In https://nvlpubs.nist.gov/nistpubs/Legacy/SP/nistspecialpublication800-38d.pdf page 27, it is said that

...the total number of blocks of plaintext and AAD that are protected by invocations of the authenticated encryption function during the lifetime of the key should be limited. A reasonable limit for most applications would be $2^{64}$...

I could not find any reason for this. What will happen if I encrypt more than $2^{64}$ messages with the following settings

  1. The same key is used
  2. The tag length is 128-bit
  3. IV length is 96-bit
  4. Unique IV is chosen for each message
  5. Each message has less than 2^32 blocks

What is the attack? What is the security level of my setting...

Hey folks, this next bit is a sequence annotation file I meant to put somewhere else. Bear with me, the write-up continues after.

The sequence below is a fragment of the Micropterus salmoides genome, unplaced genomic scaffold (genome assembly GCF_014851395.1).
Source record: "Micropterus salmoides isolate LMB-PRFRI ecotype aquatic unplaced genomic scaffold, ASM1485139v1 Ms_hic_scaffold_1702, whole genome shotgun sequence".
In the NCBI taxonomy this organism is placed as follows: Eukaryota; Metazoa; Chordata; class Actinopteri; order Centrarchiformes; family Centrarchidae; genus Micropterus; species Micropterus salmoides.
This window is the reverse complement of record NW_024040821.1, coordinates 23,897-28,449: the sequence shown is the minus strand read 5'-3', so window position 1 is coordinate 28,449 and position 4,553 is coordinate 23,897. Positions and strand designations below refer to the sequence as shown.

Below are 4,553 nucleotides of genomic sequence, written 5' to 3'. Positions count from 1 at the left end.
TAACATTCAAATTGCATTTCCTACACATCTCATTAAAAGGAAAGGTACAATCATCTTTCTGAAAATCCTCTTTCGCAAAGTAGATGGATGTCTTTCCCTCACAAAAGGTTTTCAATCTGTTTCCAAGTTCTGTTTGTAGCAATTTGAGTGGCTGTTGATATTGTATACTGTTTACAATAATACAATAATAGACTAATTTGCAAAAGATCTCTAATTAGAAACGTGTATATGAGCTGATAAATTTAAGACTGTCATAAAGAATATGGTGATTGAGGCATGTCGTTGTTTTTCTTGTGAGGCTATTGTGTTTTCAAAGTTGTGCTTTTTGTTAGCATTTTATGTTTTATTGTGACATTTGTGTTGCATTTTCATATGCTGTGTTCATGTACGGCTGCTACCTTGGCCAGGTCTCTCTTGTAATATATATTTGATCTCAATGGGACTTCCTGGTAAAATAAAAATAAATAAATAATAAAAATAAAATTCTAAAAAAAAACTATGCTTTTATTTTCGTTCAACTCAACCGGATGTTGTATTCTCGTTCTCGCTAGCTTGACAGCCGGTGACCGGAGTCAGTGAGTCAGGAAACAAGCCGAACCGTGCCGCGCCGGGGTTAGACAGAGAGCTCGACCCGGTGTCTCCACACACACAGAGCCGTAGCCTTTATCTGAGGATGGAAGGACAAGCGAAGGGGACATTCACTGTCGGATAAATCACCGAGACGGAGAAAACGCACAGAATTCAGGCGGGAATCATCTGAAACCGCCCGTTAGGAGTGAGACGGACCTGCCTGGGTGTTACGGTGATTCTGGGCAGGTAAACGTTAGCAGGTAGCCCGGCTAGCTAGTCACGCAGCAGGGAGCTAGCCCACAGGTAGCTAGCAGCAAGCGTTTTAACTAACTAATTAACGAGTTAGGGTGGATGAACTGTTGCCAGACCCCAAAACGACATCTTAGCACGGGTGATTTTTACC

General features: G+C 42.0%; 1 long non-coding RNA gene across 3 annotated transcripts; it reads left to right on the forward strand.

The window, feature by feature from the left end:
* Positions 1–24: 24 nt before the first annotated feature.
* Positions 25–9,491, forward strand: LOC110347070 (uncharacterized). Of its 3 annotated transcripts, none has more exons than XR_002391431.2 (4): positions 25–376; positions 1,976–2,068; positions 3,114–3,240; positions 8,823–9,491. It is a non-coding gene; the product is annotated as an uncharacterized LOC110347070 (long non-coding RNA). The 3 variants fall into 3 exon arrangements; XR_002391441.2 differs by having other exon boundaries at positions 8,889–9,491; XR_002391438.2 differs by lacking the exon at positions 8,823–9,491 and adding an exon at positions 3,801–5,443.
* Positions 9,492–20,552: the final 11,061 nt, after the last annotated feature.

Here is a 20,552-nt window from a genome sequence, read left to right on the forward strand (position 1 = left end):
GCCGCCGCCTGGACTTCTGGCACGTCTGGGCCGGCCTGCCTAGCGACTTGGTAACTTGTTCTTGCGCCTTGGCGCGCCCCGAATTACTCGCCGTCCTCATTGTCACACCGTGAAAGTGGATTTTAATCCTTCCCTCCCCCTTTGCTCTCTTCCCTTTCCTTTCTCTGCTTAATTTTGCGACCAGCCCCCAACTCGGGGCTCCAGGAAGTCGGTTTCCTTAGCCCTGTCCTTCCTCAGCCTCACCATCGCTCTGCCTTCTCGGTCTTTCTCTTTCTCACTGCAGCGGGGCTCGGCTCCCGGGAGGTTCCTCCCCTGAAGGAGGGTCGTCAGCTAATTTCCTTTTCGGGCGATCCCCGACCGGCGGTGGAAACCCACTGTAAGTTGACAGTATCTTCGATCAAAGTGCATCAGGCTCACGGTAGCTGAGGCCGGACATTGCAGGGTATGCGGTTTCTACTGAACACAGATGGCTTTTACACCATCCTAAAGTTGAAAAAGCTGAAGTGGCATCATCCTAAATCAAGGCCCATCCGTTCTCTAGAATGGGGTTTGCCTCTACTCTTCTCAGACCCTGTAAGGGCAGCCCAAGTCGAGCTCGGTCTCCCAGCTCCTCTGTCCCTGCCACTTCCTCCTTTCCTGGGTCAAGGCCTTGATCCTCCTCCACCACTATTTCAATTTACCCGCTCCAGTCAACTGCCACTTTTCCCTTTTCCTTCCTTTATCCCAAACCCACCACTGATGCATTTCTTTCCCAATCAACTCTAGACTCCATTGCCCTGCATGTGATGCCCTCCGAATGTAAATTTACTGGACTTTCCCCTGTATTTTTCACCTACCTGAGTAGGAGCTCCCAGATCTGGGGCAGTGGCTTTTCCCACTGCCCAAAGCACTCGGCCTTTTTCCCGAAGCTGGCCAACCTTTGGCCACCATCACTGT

1 Answer 1


If you encrypt 264 blocks or more than an attacker can forge encrypted data, i.e. you lose authentication.

Also, be careful about how much total data you encrypt with a key (no matter how many unique IVs are used). Schneier, et.al. once recommended that with CBC mode you encrypt at most 232 blocks, but with CTR mode you could go to 260 or so blocks due to the fact that you didn't have to worry about reusing IVs with CTR mode like you do with CBC mode (birthday problem). However, subsequent research suggests that the limit for CTR mode is the same as CBC mode, see this. However, it depends on how long the data needs to remain secure and your tolerance of risk. If you want to encrypt data for tape and it needs to be secure for 30 years without being re-encrypted you might want to greatly lower than amount to 220blocks.


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